Multi-stakeholder group says "We need more of where this came from in Washington"
We are encouraged to see that the bipartisan Members of the Problem Solvers Caucus are looking to do what Congress should have been doing all along -- finding common ground on ways to stabilize markets, increase choice and certainty for consumers and states, and begin focusing on lowering health costs overall.
Study finds that helping consumers make better-informed health care decisions can lead to higher quality of care, greater patient satisfaction, and more effective use of the nation’s health care resources.
We have already done the hard work of bringing all factions of the healthcare industry together on a substantive plan that can reduce health costs by up to $71 billion a year and we invite Congressional Democrats to join us in that effort."
WASHINGTON, DC (June 26, 2017): The Council for Affordable Health Coverage (CAHC) – a coalition of employers, insurers, brokers, agents, patient groups, and physician organizations – responded today to the Congressional Budget Office (CBO) score of the Better Care Reconciliation Act of 2017.
CAHC Executive Director Katie Allen released the following statement:
“We are surprised by the new CBO estimates, particularly the outsized impact of repealing the individual mandate," said CAHC Executive Director Katie Allen. "We believe the individual mandate has been less effective at encouraging younger, healthier people to enroll in ACA plans.”
Allen continued, "CAHC has estimated that the additional, front-loaded premium stabilization funding in the Senate-proposed health bill would help roll back the premium spikes forecast for 2018 and 2019, compared with the House-passed bill. We predict that this dedicated reinsurance funding in the draft Senate reconciliation bill would help offset the changes in individual market risk pools associated with repeal of the individual mandate. We are also encouraged by the inclusion of new continuous coverage provisions in the latest draft of the Senate bill."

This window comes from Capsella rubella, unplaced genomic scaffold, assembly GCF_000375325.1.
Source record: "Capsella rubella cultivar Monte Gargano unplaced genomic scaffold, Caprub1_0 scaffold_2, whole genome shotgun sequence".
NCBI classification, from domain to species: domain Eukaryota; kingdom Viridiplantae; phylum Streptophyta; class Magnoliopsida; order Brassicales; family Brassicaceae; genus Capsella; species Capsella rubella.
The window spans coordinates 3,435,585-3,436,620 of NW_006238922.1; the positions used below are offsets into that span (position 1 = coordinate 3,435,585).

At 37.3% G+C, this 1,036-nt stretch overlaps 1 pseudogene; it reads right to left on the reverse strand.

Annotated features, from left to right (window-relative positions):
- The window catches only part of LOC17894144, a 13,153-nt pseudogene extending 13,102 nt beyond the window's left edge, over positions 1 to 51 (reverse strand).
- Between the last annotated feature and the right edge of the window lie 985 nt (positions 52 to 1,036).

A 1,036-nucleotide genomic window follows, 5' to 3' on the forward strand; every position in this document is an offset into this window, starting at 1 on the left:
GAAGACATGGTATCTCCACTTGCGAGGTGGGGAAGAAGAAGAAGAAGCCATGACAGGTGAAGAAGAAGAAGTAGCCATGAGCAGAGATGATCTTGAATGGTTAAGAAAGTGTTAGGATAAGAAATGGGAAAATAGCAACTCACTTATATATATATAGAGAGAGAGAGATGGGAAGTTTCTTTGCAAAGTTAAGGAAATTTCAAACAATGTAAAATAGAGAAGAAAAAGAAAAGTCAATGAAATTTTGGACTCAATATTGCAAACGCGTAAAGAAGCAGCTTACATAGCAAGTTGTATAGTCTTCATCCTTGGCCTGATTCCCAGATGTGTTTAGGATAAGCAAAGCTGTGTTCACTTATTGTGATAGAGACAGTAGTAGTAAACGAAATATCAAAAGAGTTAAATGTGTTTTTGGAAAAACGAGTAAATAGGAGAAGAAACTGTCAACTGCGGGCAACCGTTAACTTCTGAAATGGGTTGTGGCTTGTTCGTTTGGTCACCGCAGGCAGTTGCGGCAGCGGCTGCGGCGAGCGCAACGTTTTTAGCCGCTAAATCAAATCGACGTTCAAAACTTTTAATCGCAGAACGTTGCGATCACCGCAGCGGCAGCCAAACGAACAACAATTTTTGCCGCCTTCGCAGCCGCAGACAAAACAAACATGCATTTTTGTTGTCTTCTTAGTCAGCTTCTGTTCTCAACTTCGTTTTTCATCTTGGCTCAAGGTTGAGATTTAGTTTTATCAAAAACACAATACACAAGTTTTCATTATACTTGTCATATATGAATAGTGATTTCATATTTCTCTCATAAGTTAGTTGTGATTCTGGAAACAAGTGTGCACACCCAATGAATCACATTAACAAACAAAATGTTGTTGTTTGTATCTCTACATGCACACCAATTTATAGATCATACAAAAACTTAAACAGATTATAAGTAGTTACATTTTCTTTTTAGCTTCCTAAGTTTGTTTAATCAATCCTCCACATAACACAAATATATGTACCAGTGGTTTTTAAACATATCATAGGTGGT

CAHC White Paper: "Impact of Stabilization Funding on ACA Premiums and Subsidies"
CBO estimates that, under the Better Care Reconciliation Act, premiums would increase in plan years 2018 and 2019 before eventually decreasing over the long term, writing: "Average premiums for benchmark plans for single individuals would be about 20 percent higher in 2018 than under current law, mainly because the penalty for not having insurance would be eliminated, inducing fewer comparatively healthy people to sign up. Those premiums would be about 10 percent higher than under current law in 2019."
CBO's score of the earlier, House-passed ACA repeal and replacement legislation held similar findings.
CAHC's analysis of the BCRA finds that the front-loaded stabilization funding in the bill would roll back the premium increases originally seen under the House-passed bill, and extending coverage to more consumers.
The Council for Affordable Health Coverage (CAHC) is a broad-based alliance focused on bringing down the cost of health care for all Americans. Learn more at CAHC.net.
CAHC's internal projections show the draft Senate bill can reverse the expected premium increases under the House legislation and extend coverage to four to five million more consumers.